Scottish retailers will be able to apply for an exemption from collecting empty drinks packaging under the country’s Deposit Return Scheme (DRS), according to the proposed regulations laid before the Scottish Parliament yesterday.
The DRS regulations, subject to consultation and scrutiny within the Scottish Parliament, set out that ministers may grant an exemption to retailers where there is “an alternative return point located with reasonable proximity to the premises and the other operator of that return point has agreed to accept the return by consumers of items of scheme packaging on behalf of the retailer”.
A retailer who has been granted an exemption must clearly display information in store that they do not operate a return point, and the location of the alternative return point, the documents state.
The Scottish government initially said in May that all retailers selling drinks would be required to accept returns under the DRS model, either via a Reverse Vending Machine or manually over the counter.
Welcoming the further detail outlined in the proposed regulations, Association of Convenience Stores chief executive James Lowman said: “We have outlined issues that the introduction of a deposit return scheme poses for convenience retailers as processing these returns takes considerable time and as a result will cause queues, as well as hygiene issues from taking back and storing dirty packaging.
“The announcement that retailers will have the option to apply for an exemption is a welcome one for local shops, and will mean less duplication of return points and a more effective scheme. However, we still believe that a deposit return scheme that strategically maps the location of return points would be far more effective than a potentially complicated exemption process.”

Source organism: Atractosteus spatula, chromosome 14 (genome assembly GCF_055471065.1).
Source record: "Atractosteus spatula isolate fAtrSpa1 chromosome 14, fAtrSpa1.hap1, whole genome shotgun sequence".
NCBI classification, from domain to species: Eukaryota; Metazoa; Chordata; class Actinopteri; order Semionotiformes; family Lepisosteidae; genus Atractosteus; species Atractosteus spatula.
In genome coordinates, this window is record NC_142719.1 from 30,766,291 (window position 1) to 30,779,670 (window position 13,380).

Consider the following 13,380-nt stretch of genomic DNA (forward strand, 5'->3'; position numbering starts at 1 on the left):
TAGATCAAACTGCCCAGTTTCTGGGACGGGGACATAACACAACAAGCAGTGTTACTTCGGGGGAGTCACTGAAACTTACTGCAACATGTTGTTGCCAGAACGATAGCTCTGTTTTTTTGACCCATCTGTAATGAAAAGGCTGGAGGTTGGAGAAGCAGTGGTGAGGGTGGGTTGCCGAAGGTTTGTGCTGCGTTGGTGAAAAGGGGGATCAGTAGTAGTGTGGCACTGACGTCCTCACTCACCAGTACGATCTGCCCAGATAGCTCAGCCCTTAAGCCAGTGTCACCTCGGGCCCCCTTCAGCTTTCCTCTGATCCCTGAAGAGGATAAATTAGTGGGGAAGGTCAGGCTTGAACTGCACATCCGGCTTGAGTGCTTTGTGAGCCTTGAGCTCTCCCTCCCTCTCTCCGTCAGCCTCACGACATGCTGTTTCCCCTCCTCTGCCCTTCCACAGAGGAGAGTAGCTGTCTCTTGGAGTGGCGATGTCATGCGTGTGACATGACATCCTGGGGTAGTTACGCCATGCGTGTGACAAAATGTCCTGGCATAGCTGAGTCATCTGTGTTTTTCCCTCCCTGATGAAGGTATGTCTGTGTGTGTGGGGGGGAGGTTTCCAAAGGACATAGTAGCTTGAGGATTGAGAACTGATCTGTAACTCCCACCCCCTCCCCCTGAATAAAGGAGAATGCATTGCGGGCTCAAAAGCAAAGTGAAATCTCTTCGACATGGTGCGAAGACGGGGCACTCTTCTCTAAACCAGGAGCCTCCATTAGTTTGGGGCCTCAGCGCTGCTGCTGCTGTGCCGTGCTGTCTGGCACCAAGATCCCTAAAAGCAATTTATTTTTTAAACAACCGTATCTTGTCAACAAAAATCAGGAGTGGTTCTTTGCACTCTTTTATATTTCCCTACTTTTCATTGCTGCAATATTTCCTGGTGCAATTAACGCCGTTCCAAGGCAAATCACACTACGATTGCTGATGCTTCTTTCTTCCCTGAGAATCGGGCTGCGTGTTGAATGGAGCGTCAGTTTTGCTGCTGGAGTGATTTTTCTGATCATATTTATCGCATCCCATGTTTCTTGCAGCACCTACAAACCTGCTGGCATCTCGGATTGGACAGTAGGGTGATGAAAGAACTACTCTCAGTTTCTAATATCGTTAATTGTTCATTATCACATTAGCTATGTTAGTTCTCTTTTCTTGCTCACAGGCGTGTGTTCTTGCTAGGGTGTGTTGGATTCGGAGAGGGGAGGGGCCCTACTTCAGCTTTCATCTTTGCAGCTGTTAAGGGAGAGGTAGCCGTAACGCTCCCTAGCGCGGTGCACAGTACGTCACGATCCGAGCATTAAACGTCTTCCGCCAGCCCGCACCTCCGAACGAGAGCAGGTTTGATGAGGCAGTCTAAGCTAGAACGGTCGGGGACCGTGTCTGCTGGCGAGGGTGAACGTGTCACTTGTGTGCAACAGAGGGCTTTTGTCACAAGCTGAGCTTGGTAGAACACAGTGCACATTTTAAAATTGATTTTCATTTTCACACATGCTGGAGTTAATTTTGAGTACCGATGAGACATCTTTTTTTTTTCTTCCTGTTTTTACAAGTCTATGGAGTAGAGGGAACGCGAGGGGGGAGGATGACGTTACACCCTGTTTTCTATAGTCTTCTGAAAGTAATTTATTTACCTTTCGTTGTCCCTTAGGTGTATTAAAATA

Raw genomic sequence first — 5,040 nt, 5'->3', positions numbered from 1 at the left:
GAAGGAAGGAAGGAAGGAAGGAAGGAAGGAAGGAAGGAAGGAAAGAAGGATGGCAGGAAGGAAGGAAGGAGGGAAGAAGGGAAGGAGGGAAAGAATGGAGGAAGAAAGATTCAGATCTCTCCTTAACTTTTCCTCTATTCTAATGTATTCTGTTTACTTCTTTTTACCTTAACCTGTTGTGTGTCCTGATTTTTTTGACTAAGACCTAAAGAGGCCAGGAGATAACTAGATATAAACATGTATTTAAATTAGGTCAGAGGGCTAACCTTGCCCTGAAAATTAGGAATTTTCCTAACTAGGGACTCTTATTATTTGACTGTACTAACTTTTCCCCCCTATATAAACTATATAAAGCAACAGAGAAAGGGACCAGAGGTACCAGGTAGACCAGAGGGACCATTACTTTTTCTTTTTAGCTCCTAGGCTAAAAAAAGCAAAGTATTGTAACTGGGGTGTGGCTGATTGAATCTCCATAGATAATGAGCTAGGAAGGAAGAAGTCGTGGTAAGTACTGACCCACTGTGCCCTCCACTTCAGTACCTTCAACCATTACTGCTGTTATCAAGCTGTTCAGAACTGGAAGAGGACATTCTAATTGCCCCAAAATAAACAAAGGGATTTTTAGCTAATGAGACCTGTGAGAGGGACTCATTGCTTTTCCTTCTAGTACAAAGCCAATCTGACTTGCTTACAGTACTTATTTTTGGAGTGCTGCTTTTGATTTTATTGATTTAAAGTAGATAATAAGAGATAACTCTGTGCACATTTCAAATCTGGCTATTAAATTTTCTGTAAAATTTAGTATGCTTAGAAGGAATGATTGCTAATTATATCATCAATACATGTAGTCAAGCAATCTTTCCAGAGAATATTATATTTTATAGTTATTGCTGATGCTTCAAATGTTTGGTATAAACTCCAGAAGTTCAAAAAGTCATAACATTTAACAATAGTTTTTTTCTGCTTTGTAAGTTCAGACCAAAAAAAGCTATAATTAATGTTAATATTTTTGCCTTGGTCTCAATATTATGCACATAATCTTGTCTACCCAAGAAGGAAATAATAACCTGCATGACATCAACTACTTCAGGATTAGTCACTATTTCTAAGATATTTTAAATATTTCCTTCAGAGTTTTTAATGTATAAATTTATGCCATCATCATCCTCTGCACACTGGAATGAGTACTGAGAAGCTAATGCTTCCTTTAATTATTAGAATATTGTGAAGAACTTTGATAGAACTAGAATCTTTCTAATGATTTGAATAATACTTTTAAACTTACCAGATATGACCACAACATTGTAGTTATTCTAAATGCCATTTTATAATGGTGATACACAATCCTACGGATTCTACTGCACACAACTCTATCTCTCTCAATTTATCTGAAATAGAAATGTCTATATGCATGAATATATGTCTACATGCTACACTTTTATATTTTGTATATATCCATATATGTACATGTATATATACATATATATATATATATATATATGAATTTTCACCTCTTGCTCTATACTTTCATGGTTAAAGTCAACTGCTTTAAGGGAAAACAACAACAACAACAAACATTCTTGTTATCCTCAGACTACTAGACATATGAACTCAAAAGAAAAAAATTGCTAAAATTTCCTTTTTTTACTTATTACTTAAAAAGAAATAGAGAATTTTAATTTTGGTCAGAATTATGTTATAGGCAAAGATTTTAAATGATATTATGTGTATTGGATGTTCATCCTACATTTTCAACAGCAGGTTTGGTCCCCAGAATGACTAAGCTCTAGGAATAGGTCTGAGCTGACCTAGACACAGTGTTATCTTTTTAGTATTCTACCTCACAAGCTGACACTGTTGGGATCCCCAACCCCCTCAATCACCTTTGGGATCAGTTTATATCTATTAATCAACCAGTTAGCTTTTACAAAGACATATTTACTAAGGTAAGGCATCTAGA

“We still have significant concerns over the operation of the scheme, and we will be responding in detail to the consultation to seek clarity about how the exemption application process will work and how the scheme will practical, proportionate in its requirements of retailers, and will achieve its objectives.”
The scheme will include plastic bottles made from polyethylene terephthalate (PET); aluminium and steel cans; and glass bottles. Consumers will be able to redeem a 20p deposit from any retailer covered by the scheme.
The Scottish Wholesale Association (SWA) raised concerns over the lack of recognition within the draft regulations of the “substantial additional costs” that its members’ businesses will incur.
SWA chief executive Colin Smith said: “The Scottish government’s DRS regulations now give the SWA and our members clarity about the scheme and an understanding of the serious impacts facing our members.
“But despite our regular and substantial input into the DRS Implementation Advisory Group, we are disappointed that there is no mitigation for, or handling fee, to recognise the substantial additional costs and cross-border logistics that will impact on our members business.
“Additional initial weekly cash-flow requirements will run into the hundreds of thousands of pounds for each member – one truck of drinks cans will cost an additional £14,000 alone.”
The legislation is due to come into effect by the end of the current parliamentary term, which ends in May 2021.
The consultation, which closed on 10 December 2019, can be found here.